Reports

Whispering Bell produces a range of reports and information products. Our reports can be granular and tailored to our clients' specific information requirements or providing a general overview of the situation in a particular country and/or sector. Whispering Bell has chosen to limit the range of reporting to specific countries and sectors in order to match our capabilities on the ground and ensure our reports are consistent and meet our clients' expectations. The list of reports below is not exhaustive and clients interested to hear more about our bespoke and specialised reporting capabilities should get in touch.

Sample Reports
Libya Weekly

Libya Weekly

This 7-10 page report covers the past week of political, security, and economic events that occurred within Libya, comprehensive data/risk collection and maps for country-wide security events, and includes forward looking analysis as to the political and security situation over the next few weeks.

Contents include:

  • The Big Picture
  • Nationwide Security
  • Security by Numbers
  • Tripoli Report
  • Benghazi Report
  • What to Expect
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Iraq Monthly Commercial Report

Iraq Monthly Commercial Report

Iraq Commercial Report : A 25-page report covers the main commercial and economic occurrences that took place over the past month, to include a listing of the main deals announced that past month, key delegations and conferences related to Iraq, major Iraqi tenders let out that month, and oil and gas/energy/other deep dive analyses into important segments of both the Baghdad-based and Kurdish economy.

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Kuwait – Economic Overview and Infrastructure Projects December 2016

Kuwait – Economic Overview and Infrastructure Projects December 2016

The World Bank’s latest MENA Economic Monitor Report showed that Kuwait’s GDP contracted by an estimated 1.3% in 2015, following a 1.6% decline in 2014, while oil production dropped by 1.7% in 2015. Growth in the oil sector, which accounts for two-thirds of GDP, was affected by an ongoing dispute with Saudi Arabia over shared resources, leading to the closure of a neutral zone oilfield in mid-2015. Growth in the non-oil sector also moderated further in 2015 as the slump in global oil prices took a toll on sentiment and activity, particularly in real estate and construction. Inflation remains muted, averaging just 3.3 % in 2015.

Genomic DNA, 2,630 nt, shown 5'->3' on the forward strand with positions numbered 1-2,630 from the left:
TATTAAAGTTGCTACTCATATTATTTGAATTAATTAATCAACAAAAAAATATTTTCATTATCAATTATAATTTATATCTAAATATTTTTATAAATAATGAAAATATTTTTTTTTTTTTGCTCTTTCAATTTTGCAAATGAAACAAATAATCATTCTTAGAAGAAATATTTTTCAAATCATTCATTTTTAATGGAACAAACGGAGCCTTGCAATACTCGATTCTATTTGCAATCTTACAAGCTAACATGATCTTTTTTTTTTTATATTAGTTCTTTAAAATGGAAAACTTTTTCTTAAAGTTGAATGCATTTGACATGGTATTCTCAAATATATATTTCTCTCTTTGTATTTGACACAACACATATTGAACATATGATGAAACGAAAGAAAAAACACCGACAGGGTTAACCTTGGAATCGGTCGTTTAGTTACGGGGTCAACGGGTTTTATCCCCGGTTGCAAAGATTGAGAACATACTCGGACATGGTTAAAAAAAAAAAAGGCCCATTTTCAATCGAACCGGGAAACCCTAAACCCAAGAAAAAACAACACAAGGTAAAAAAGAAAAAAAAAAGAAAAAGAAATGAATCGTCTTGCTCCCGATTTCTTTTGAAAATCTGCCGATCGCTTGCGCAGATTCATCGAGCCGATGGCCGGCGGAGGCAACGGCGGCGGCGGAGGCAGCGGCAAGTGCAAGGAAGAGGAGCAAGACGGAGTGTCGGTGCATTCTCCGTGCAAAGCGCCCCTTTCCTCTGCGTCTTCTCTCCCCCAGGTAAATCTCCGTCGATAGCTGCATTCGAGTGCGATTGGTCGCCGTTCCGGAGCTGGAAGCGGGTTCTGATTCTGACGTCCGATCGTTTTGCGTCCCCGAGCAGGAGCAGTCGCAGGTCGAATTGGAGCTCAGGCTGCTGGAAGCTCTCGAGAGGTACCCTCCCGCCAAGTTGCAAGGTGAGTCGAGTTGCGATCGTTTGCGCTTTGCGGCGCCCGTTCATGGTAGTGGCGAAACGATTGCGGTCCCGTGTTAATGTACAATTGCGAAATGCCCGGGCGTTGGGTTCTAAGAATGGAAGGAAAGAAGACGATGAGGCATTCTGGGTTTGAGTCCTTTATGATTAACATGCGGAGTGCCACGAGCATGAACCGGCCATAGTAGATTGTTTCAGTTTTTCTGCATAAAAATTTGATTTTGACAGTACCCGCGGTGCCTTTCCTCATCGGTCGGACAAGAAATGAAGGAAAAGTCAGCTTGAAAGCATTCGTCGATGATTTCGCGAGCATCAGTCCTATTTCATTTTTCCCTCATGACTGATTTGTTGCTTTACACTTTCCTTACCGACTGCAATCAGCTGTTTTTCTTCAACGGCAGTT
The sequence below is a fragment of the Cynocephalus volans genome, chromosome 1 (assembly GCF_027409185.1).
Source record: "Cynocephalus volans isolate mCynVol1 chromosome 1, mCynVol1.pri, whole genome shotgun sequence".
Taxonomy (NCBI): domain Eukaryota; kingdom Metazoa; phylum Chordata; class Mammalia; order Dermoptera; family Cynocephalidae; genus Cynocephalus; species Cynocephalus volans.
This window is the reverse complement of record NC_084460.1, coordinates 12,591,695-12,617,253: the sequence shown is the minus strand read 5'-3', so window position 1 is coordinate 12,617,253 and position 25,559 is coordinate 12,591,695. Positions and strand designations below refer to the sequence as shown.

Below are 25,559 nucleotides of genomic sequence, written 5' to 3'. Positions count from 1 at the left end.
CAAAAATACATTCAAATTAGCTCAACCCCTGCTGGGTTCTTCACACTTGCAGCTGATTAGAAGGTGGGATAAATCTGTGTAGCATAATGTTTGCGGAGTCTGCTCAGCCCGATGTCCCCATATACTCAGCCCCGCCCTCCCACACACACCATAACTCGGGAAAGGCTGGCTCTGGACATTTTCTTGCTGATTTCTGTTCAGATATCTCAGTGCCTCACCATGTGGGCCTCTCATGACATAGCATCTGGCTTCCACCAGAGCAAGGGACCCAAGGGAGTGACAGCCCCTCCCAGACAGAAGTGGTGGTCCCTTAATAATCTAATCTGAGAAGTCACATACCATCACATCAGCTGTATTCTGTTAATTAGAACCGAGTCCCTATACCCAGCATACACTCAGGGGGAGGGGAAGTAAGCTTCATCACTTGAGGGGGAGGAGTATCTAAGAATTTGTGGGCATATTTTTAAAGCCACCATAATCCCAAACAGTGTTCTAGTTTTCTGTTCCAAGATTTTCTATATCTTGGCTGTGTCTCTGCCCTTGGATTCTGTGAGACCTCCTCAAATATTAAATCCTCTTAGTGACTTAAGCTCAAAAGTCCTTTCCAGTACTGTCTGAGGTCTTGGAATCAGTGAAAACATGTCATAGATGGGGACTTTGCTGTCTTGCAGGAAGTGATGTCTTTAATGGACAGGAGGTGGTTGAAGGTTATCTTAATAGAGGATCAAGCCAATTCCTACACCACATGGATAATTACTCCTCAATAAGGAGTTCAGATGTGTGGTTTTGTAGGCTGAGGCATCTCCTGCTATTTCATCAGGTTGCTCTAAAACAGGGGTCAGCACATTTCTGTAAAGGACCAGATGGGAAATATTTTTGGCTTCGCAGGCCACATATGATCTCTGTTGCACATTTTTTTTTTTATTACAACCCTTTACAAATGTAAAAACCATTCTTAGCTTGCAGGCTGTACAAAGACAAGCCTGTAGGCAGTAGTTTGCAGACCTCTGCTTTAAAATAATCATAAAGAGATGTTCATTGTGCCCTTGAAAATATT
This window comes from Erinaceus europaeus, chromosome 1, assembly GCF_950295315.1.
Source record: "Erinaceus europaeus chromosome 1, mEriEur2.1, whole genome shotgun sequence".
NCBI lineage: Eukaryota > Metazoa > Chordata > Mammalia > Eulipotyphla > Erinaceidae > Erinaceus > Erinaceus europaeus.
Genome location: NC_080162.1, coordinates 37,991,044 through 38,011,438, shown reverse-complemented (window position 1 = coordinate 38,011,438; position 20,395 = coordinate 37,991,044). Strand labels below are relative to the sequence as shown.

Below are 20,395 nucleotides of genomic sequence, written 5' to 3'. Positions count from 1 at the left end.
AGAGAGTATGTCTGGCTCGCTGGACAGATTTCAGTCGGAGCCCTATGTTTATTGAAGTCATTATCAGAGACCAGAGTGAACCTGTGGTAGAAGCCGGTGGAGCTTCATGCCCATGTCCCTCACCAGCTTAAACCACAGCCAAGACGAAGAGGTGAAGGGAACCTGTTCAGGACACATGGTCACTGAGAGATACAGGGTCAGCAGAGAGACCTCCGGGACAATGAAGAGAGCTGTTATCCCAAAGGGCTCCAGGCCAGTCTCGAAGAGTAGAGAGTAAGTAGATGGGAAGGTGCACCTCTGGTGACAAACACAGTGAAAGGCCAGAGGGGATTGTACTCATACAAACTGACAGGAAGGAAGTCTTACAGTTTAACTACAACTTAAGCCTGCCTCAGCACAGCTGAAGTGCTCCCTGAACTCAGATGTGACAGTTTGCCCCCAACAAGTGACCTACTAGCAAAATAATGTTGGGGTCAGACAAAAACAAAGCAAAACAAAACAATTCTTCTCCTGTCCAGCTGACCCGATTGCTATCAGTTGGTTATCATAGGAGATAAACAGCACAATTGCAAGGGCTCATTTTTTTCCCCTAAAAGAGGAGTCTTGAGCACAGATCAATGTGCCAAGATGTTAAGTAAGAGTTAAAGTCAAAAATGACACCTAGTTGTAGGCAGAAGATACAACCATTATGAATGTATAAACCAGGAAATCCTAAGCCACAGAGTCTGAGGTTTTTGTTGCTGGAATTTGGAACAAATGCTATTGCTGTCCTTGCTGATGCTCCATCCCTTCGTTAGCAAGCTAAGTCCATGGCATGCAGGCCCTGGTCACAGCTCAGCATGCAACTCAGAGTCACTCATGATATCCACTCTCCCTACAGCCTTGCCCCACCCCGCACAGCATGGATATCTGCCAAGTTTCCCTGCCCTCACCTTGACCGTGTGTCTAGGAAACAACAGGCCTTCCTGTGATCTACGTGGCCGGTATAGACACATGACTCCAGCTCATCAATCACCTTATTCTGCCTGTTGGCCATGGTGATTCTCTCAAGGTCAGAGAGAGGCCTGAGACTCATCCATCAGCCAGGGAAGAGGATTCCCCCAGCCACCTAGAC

Fiscal and current account pressures are increasing. Oil revenues, which have contributed to three-quarters of government income in recent years, fell by nearly 50% during 2015 in line with oil prices. With spending adjusting more slowly, Kuwait is expected to record its first fiscal deficit since 1999, at 3.6% of GDP in FY2015. The current account surplus has narrowed significantly from over 30% of GDP in 2014, but remains at 9.6 % of GDP in 2015. With the Kuwaiti dinar pegged to a basket of currencies dominated by the US dollar, the central bank raised its policy rate by 25 basis points to 2.25 % following the rate increase by the US Federal Reserve Bank in December 2015. Otherwise, private sector credit is growing at a moderate pace, mitigating concerns about financial risks.

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Oman – Economic Overview and Infrastructure Projects December 2016

Oman – Economic Overview and Infrastructure Projects December 2016

Oman’s private sector development is heavily reliant upon government expenditures to expand. But like other oil producing countries in the region, Oman’s budget has been impacted by the reduction in worldwide oil prices, hindering its ability to fund major infrastructure projects across the country. Construction accounts for approximately 8 percent of Oman’s GDP, and BMI Research predicts Oman’s construction sector to post this year its slowest growth since 2000.

Moreover, while Oman produces and exports much less oil and gas relative to other GCC countries, the hydrocarbon sector accounted for 47.2 percent of GDP in 2014 and 33.9 percent of GDP in 2015. The sector also accounted for 78.7 percent of government revenues in 2015. Oman does not have significant foreign exchange reserves, which amounted to USD 17.5 billion at the end of 2015, placing it in a relatively weaker position to withstand low oil prices compared to other GCC countries.

The recent OPEC deal to curb oil production is a positive development for Oman. The country has also pledged to cut production by 45,000 bpd effective Jan 1, 2016, which is expected to result in a net increase in revenues. Still, pressure has grown to enact economic reforms, while enhancing private sector investment to fund critical projects. The national deficit in the budget reached USD 11.4 billion during the first eight months of 2016 and expected to remain at a similar level over the coming years.

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